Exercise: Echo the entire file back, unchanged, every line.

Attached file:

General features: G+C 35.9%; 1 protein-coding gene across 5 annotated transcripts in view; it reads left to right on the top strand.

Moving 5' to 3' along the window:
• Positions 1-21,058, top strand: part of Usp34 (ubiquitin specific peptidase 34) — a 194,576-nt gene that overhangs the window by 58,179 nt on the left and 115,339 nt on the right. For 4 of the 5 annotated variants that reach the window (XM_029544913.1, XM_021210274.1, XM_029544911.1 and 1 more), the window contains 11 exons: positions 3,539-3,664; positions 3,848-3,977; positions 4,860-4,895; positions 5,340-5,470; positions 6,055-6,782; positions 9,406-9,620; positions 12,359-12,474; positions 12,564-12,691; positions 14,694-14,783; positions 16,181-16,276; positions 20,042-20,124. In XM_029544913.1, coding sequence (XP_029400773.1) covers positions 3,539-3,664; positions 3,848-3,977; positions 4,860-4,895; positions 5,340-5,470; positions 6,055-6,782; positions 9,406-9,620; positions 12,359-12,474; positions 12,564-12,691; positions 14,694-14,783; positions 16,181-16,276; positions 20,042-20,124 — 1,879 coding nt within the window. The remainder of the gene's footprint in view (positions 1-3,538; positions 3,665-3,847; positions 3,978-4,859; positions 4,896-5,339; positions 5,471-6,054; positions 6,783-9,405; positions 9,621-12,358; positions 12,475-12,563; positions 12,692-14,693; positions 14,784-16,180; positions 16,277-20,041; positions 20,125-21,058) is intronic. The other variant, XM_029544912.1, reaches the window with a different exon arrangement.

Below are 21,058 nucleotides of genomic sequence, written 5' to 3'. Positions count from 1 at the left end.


General features: G+C 35.9%; 1 protein-coding gene across 5 annotated transcripts in view; it reads left to right on the top strand.

Moving 5' to 3' along the window:
• Positions 1-21,058, top strand: part of Usp34 (ubiquitin specific peptidase 34) — a 194,576-nt gene that overhangs the window by 58,179 nt on the left and 115,339 nt on the right. For 4 of the 5 annotated variants that reach the window (XM_029544913.1, XM_021210274.1, XM_029544911.1 and 1 more), the window contains 11 exons: positions 3,539-3,664; positions 3,848-3,977; positions 4,860-4,895; positions 5,340-5,470; positions 6,055-6,782; positions 9,406-9,620; positions 12,359-12,474; positions 12,564-12,691; positions 14,694-14,783; positions 16,181-16,276; positions 20,042-20,124. In XM_029544913.1, coding sequence (XP_029400773.1) covers positions 3,539-3,664; positions 3,848-3,977; positions 4,860-4,895; positions 5,340-5,470; positions 6,055-6,782; positions 9,406-9,620; positions 12,359-12,474; positions 12,564-12,691; positions 14,694-14,783; positions 16,181-16,276; positions 20,042-20,124 — 1,879 coding nt within the window. The remainder of the gene's footprint in view (positions 1-3,538; positions 3,665-3,847; positions 3,978-4,859; positions 4,896-5,339; positions 5,471-6,054; positions 6,783-9,405; positions 9,621-12,358; positions 12,475-12,563; positions 12,692-14,693; positions 14,784-16,180; positions 16,277-20,041; positions 20,125-21,058) is intronic. The other variant, XM_029544912.1, reaches the window with a different exon arrangement.

Below are 21,058 nucleotides of genomic sequence, written 5' to 3'. Positions count from 1 at the left end.